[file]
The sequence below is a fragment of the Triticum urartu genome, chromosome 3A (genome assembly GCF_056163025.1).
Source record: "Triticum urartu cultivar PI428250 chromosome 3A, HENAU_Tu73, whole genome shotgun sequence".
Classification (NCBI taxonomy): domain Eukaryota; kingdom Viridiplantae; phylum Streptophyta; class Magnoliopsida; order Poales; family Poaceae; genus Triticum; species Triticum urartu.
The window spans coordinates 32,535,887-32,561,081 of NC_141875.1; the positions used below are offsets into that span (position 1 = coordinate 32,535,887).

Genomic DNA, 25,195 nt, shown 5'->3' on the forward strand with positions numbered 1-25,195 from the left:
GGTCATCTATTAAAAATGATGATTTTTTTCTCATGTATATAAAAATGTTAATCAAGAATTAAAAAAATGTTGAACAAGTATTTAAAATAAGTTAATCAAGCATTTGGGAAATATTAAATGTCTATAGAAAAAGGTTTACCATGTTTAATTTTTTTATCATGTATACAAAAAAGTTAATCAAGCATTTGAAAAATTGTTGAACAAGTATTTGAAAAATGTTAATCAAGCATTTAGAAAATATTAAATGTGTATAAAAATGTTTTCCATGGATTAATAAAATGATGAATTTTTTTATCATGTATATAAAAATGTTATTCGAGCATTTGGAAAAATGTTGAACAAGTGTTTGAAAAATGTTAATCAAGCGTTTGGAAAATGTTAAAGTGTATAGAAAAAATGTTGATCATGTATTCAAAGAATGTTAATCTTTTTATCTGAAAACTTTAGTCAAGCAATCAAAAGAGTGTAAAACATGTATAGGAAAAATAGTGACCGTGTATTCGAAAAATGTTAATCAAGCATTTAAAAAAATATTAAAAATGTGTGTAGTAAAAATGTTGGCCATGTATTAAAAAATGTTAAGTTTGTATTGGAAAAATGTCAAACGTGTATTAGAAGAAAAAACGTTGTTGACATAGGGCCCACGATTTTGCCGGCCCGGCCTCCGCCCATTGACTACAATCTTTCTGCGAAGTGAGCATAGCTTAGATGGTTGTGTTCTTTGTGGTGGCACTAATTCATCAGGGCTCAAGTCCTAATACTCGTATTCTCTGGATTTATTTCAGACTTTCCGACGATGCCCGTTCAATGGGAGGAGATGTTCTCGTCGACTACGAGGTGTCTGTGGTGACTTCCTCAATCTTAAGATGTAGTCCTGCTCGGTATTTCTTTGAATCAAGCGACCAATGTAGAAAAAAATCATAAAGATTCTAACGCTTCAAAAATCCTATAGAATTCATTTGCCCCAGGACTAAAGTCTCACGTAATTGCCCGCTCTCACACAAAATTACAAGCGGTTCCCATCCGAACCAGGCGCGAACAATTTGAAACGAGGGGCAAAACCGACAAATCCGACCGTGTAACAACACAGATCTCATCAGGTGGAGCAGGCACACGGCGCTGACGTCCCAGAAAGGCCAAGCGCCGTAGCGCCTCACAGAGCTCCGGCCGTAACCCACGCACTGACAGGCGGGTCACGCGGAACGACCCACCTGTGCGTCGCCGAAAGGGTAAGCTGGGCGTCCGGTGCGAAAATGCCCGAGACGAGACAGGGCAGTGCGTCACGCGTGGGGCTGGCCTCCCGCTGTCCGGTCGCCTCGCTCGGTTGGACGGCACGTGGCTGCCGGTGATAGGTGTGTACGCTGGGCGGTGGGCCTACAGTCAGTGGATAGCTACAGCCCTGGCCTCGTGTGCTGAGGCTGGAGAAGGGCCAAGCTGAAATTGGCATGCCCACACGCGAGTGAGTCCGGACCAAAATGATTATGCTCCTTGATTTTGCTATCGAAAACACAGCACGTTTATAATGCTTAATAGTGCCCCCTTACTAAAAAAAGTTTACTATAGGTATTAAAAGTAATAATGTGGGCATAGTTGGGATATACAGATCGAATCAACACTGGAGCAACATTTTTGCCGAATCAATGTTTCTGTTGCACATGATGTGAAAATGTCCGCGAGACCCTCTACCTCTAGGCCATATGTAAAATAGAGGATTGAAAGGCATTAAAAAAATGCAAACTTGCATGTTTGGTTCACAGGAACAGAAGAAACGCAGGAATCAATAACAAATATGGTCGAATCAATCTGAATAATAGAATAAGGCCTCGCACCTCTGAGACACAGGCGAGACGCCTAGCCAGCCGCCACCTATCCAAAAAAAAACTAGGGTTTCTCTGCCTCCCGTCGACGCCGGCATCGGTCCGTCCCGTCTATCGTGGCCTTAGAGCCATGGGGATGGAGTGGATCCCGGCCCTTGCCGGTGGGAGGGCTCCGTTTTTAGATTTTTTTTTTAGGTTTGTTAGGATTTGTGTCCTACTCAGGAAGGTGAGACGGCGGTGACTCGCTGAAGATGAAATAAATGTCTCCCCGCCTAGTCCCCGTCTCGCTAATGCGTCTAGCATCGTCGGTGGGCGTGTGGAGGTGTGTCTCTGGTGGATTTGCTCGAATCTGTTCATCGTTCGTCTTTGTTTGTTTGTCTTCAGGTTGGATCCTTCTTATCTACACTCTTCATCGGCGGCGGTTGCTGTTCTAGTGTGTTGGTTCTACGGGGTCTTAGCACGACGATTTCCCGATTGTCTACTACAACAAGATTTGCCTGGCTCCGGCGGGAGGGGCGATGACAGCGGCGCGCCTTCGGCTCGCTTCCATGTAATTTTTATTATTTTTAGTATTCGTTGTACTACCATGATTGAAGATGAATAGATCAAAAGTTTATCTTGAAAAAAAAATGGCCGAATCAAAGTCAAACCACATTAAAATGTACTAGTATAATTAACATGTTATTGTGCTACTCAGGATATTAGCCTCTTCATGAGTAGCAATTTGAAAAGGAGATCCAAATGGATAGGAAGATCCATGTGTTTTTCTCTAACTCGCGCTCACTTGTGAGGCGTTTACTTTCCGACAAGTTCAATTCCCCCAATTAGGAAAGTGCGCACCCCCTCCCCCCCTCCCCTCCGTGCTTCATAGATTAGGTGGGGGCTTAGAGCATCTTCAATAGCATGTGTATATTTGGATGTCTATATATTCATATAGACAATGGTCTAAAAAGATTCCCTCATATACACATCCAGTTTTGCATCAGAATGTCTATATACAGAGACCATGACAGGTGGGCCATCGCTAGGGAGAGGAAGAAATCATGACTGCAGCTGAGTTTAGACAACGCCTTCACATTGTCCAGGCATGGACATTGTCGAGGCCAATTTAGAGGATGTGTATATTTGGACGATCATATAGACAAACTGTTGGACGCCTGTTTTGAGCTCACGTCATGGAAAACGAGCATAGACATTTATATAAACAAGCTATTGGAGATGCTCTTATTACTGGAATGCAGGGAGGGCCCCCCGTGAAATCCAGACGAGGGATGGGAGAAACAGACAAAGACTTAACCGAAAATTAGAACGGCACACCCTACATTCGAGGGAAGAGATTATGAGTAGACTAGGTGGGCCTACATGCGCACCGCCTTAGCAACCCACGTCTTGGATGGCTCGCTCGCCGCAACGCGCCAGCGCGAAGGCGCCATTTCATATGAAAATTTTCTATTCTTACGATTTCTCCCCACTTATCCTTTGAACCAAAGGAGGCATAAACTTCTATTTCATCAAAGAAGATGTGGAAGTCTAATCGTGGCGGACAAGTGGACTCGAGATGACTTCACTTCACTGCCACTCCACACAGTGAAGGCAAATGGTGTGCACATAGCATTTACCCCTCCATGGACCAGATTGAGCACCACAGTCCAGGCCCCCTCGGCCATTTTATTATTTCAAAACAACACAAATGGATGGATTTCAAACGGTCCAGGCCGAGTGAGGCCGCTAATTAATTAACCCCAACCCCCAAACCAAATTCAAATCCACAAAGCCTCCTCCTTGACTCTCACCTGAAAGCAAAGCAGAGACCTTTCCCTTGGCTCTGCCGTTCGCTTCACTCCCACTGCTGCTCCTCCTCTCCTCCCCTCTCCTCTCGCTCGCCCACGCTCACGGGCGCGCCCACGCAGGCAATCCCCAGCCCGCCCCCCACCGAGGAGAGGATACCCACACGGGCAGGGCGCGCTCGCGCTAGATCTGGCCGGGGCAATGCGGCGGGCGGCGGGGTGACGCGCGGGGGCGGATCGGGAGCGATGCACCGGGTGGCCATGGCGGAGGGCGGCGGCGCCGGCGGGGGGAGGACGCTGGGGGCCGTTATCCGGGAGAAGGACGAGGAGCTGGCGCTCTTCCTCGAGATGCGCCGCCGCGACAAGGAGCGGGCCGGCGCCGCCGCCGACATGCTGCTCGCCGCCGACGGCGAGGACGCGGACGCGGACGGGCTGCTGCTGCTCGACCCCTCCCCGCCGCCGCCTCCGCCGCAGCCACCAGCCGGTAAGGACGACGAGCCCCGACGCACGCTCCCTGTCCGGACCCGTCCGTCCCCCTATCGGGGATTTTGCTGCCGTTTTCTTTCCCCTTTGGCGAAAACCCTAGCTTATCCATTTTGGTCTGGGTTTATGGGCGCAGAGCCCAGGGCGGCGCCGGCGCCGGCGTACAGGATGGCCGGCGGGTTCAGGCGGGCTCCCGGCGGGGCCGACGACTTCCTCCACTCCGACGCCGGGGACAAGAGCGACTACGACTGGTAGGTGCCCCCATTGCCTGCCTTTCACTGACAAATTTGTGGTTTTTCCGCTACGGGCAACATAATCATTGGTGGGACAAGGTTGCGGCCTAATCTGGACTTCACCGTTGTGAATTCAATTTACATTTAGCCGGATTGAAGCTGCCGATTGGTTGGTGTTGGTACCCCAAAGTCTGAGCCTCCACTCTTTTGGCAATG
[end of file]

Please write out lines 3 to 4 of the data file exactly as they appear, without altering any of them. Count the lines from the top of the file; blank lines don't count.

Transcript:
Classification (NCBI taxonomy): domain Eukaryota; kingdom Viridiplantae; phylum Streptophyta; class Magnoliopsida; order Poales; family Poaceae; genus Triticum; species Triticum urartu.
The window spans coordinates 32,535,887-32,561,081 of NC_141875.1; the positions used below are offsets into that span (position 1 = coordinate 32,535,887).